New Car Reviews

2013 Cadillac ATS – Four Seasons Update – July 2013

Miles to Date: 5,023

Long-Term Update: Summer 2013 Array Miles to date: 5,023

This may sound obvious, but the Cadillac ATS is a new car. It’s the first small, rear-wheel-drive sedan Cadillac has ever produced, rides on a new platform, and is bristling with high-tech features. It’s no surprise that editors have been eager to grab the keys to our Four Seasons model.
Most of the early first impressions are about the way the ATS drives. Our initial review of the ATS praised above all its dynamic excellence — it impressed both on back roads and on the racetrack. Those feelings have only been strengthened during the first month of our test.
“The ATS is genuinely fun to drive and really satisfying to hustle,” notes Jake Holmes.
A “taut suspension” doesn’t always work in a long-term car’s favor, since we have to deal with the pothole-riddled roads of southeast Michigan roads. (See our long-term test of the 2011 BMW 535i and 2011 Mini Countryman). So far, however, most of us have been pleased with the ATS’s ride-and-handling trade-off. “The ride is surprisingly sweet on crappy roads,” notes editor-in-chief Jean Jennings, although she adds that there is some head toss as speeds below 20 mph. Credit the optional magnetorheological dampers as well as the car’s relatively low 3460-pound curb weight.

The ATS’s controls are just as finely tuned, with a firm brake pedal and communicative steering. “The steering wheel is a finely tuned weapon, although it is cocked a bit to the left,” says Jennings. (About that last part: we visited the dealer for a four-wheel alignment, but the steering wheel itself still seems a bit off-center.)
We’re also rather satisfied with the ATS’s 3.6-liter, 321-hp V-6. “The powertrain is smooth, has plenty of oomph, and emits a great exhaust note,” reports associate web editor Donny Nordlicht. That said, some wonder if we’ll grow to regret choosing the least efficient engine in the ATS lineup. So far. we’ve observed fuel economy in line with the EPA’s 22 mpg combined rating. (The 2.0-liter turbo is rated 2 mpg higher.)
Our ATS’s cabin is a glitzy affair, with large swathes of real carbon fiber and dark red leather seats that have drawn comparisons to raspberries and pig’s blood. Minor packaging quirks — a hump in the front footwell, longish seat cushions, and a low rear roofline — have drawn some criticism, but most have found the ATS comfortable, even when carrying three passengers.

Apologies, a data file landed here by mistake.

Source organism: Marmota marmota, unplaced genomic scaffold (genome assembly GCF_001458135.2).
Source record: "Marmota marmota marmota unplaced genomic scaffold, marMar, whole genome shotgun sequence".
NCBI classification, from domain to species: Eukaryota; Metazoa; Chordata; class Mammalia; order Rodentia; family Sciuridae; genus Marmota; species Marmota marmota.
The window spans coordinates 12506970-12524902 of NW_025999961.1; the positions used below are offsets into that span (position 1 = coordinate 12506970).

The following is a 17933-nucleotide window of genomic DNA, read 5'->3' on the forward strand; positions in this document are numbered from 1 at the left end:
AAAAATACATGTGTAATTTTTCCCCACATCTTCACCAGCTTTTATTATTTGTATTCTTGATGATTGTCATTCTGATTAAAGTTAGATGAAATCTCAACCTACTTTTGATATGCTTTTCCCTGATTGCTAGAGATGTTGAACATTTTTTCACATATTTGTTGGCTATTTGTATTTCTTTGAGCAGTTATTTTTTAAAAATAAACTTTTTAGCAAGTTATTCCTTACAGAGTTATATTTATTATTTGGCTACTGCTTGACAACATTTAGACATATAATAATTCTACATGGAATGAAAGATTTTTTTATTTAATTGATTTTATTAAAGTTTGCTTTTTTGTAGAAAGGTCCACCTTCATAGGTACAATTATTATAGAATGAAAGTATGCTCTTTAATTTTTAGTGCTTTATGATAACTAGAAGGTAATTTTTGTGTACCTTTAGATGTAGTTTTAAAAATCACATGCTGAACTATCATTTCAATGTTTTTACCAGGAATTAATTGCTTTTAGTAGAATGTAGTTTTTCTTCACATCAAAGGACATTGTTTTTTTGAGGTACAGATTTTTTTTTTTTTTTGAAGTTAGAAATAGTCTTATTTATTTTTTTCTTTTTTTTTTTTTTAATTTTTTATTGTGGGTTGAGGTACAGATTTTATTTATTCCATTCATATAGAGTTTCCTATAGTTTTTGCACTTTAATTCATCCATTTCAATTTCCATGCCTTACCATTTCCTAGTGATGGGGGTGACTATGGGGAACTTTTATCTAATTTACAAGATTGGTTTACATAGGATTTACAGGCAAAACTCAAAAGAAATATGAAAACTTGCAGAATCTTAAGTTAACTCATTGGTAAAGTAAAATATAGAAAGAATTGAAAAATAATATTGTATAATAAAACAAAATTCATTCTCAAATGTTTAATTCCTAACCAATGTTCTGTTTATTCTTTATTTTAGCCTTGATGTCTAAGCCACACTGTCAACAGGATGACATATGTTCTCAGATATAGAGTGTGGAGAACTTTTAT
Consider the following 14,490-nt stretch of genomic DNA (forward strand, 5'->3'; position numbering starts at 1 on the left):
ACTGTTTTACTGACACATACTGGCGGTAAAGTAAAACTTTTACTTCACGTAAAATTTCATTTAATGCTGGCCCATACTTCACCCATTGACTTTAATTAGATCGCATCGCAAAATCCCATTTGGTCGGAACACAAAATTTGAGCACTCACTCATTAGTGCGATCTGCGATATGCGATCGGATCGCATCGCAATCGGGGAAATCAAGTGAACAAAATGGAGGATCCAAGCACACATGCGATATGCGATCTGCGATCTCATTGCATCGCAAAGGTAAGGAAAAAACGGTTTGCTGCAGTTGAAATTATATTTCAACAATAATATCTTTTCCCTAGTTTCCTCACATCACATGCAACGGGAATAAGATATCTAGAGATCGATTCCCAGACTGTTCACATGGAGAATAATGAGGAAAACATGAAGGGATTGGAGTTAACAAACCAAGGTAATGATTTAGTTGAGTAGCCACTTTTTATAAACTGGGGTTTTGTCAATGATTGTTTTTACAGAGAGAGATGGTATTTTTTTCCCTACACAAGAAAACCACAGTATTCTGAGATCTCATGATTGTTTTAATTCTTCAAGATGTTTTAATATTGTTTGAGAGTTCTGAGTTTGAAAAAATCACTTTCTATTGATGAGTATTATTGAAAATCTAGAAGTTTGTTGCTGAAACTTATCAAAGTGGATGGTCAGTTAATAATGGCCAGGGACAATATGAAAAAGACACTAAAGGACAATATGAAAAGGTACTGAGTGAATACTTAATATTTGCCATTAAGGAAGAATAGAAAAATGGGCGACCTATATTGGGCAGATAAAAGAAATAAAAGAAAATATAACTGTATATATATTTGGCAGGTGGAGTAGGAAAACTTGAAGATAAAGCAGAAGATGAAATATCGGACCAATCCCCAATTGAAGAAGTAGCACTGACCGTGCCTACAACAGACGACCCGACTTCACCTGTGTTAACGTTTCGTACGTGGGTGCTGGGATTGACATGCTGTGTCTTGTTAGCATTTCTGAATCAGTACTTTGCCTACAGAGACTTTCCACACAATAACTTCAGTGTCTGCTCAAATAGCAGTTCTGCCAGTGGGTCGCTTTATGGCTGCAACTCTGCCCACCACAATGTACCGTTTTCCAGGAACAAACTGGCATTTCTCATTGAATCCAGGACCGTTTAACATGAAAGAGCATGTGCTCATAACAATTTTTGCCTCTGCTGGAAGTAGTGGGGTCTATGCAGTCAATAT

The comfort level is much lower when it comes to Cue (Cadillac User Interface). Infotainment systems of any kind take some getting used to, and Cue is particularly daunting for first timers due to its heavy reliance on touch-sensitive controls and multilayered submenus.
“I want some real damn buttons,” grumbles copy editor Rusty Blackwell. “The touch points are too small, and I’m taking my eyes off the road for too long to hit them.”
Even simple operations can cause distress. The volume slider, for instance, sometimes responds to one’s touch, sometimes doesn’t, and sometimes pops up unwanted when one reaches for another control.
After some acclimation, however, the system is starting to make more sense. “The first thing I did when I climbed into the ATS for the weekend was take fifteen minutes in the parking lot going through all the settings,” says associate web editor Donny Nordlicht. “That’s key to avoiding frustration.” He adds that any real customer should get a similar orientation before leaving the Cadillac showroom. Of course, as Jennings notes, “Getting used to Cue is different than liking Cue.”
We’ll see if we continue to like the ATS overall as we get used to it.


  • Body style 4-door sedan
  • Accommodation 5-passenger
  • Construction Steel unibody
  • Base price (with dest.) $47,590
  • Price As tested $49,735


  • Engine 24-valve DOHC V-6
  • Displacement 3.6 liters (217 cu in)
  • Power 321 hp @ 6800 rpm
  • Torque 275 lb-ft @ 4800 rpm
  • Transmission 6-speed automatic
  • Drive Rear wheel
  • EPA Fuel Economy 19/28/22 (city/hwy/combined)


  • Steering Electrohydraulically assisted
  • Lock-to-lock 2.7 turns
  • Turning circle 36.0 ft
  • Suspension, Front Strut-type, coil springs
  • Suspension, Rear Multilink, coil springs
  • Brakes F/R Vented discs
  • Wheels 18-inch aluminum
  • Tires Bridgestone Potenza RE050A
  • Tire size 225/40R-18 88W/255/35R-18 90W


  • Headroom F/R 38.6/36.8 in
  • Legroom F/R 42.5/33.5 in
  • Shoulder room F/R 55.2/53.9 in
  • Wheelbase 109.3 in
  • Track F/R 59.5/60.9 in
  • L x W x H 182.8 x 71.1 x 55.9 in
  • Passenger capacity 90.9 cu ft
  • Cargo capacity 10.4 cu ft
  • Weight 3461 lb
  • Weight dist. F/R 51.5/48.5%
  • Fuel capacity 16.0 gal
  • Est. fuel range 350 miles
  • Fuel grade 91 octane (premium unleaded)


  • standard equipment

    • Adaptive suspension dampers
    • Limited slip differential
    • Stainless-steel dual exhaust
    • Brembo performance front brakes
    • 18-inch aluminum wheels w/performance tires
    • Leather-trimmed interior
    • Power front seats
    • Split-folding rear seats
    • Cue w/8.0 –inch touchscreen
    • Navigation
    • Bose surround sound audio system
    • SiriusXM satellite radio w/3-month trial subscription
    • Leather-wrapped steering wheel and shift knob
    • Bluetooth audio and phone connectivity
    • Magnesium paddle shifters
    • Aluminum pedals
    • Automatic dual-zone climate control
    • Auto-dimming rearview mirror and exterior mirrors
    • Rain-sensing windshield wipers
    • Keyless entry and ignition
    • Front and rear parking assist
    • Dark-chrome grille
    • Rearview camera
    • Hill-start assist


  • Power sunroof $750
  • Cold weather package
  • $600
  • Heated steering wheel and front seats
  • Rear spoiler $480
  • Front license plate bracket $15